Inbar Levona


I was at the tender age of 15 when I first played Starcraft. It was the only time I played Starcraft. It was horrifying. I was in grade 10. There were 2 ancient computers that Stage Crew had set up in the drama office back in the old school that we had installed Starcraft on. I played against my friend Karen, who since then has moved to Winterpeg., as we like to call it. Each of us had a senior member advise us, so that we could play to the best of our abilities. Mitchell, my mentor for the game, actually went to Collegiate E-Sport Series last year, which is a Starcraft league competition for North American universities. I sat down in front of the beige monitor and typed in my display name. “Gunbar” appeared in neon green letters on the screen. I picked Zerg, the most difficult race to play, and Karen played Protoss. I picked Zerg because there are larvae that evolve into what look like flying shrimp, which is spectacular. Karen selected the map because she had played a couple times before and I had no idea what I was doing. The game began. “Mine minerals.” Mitchell stated.

“How do I do that?!” I asked in a panic. Gaming makes me anxious, which is why I never do it.

He directed me to a grid with weird shapes, located at the bottom of the screen. After mining enough minerals, I selected a hatchery and placed it in the advised spot (as per Mitchell). Soon enough little eggs hatched into larvae. I made them evolve into these scorpion things, I wanted more vespene gas. “Now what?!” I asked, still tense. The mouse was damp from my clammy hands, which I frequently wiped on my jeans. Mitchell told me that I had to build stuff, and upgrade other stuff. I built something that looked like a grill made out of internal organs, and two spawning pools. I had a surplus of minerals, and I was living the good life. Mitchell looked at my computer. “Did you build two spawning pools?”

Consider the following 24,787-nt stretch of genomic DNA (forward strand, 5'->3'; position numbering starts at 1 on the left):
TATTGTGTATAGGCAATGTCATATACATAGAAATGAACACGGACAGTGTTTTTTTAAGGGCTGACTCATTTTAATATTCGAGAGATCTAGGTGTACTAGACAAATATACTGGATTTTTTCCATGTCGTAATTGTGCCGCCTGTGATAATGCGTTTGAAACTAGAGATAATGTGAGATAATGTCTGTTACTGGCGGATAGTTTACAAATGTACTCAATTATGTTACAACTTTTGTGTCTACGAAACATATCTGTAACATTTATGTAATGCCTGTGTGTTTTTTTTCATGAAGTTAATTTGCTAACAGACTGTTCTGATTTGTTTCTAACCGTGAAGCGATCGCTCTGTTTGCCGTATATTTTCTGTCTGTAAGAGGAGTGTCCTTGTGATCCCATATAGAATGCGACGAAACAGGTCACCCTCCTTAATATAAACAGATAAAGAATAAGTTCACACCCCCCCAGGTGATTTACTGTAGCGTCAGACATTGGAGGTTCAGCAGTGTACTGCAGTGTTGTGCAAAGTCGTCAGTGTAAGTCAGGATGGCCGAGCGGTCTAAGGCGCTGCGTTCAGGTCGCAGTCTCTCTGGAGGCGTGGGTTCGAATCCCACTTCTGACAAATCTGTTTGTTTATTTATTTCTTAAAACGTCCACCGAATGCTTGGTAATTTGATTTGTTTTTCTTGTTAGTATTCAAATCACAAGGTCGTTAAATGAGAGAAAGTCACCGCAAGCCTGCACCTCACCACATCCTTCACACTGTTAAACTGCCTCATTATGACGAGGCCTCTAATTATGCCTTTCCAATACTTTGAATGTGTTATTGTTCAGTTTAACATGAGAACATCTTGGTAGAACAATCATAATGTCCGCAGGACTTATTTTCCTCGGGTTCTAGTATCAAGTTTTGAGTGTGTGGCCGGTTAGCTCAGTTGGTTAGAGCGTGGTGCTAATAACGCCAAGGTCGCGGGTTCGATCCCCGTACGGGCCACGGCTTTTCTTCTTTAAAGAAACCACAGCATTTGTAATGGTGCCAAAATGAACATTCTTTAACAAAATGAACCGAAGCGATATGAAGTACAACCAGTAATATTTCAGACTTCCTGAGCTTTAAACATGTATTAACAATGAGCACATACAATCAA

“What are spawning pools?”

“The green swampy things.”

“Yeah, why?”

“Oh God.” He laughed.

Everyone else watching laughed too, because they all played Starcraft. I bet you Starcraft nerds are laughing now too. For all those who do not play the game, building 2 spawning pools was outright stupid. It’s like building two hospitals to birth one baby. I continued playing, despite my crippled ego. “How do I build the flying shrimp? I want the flying shrimp.”

“They’re called mutalisks.”

“I’m not going to remember that.”

“That’s okay. You have to highlight the earwig things and then click on the button.”

“What button? What does it look like?”

After lots of useless descriptions, he instructed me as to whether I should move my mouse up, down, left or right. “STOP. CLICK THAT.” It was startling. Immediately, I clicked the button. I wanted those coveted mutalisks, the mystical flying shrimp. “You require more vespene gas!” The sultry woman in the computer game said. I acquired more, and soon, my hideous larvae evolved into the flying shrimp. I was ecstatic. Then I heard weird squishing noises. Karen was attacking my base. “KAREN! What the hell, I thought we were friends!” I didn’t know what to do, the instructions being thrown at me combined with the slow death of my flying shrimp were all so overwhelming. I frantically clicked all over the screen, smashing buttons on the keyboard. I had lost. Devastation flooded my body. I had barely gotten a glimpse of my flying shrimp. Heartbroken, the game ended and I stood up. I made it a goal to learn the basics of the Zerg race by New Year’s. I never did do that. I am perfectly okay with this, as anxiety medication would have most likely taken a part in my life had I continued with Starcraft.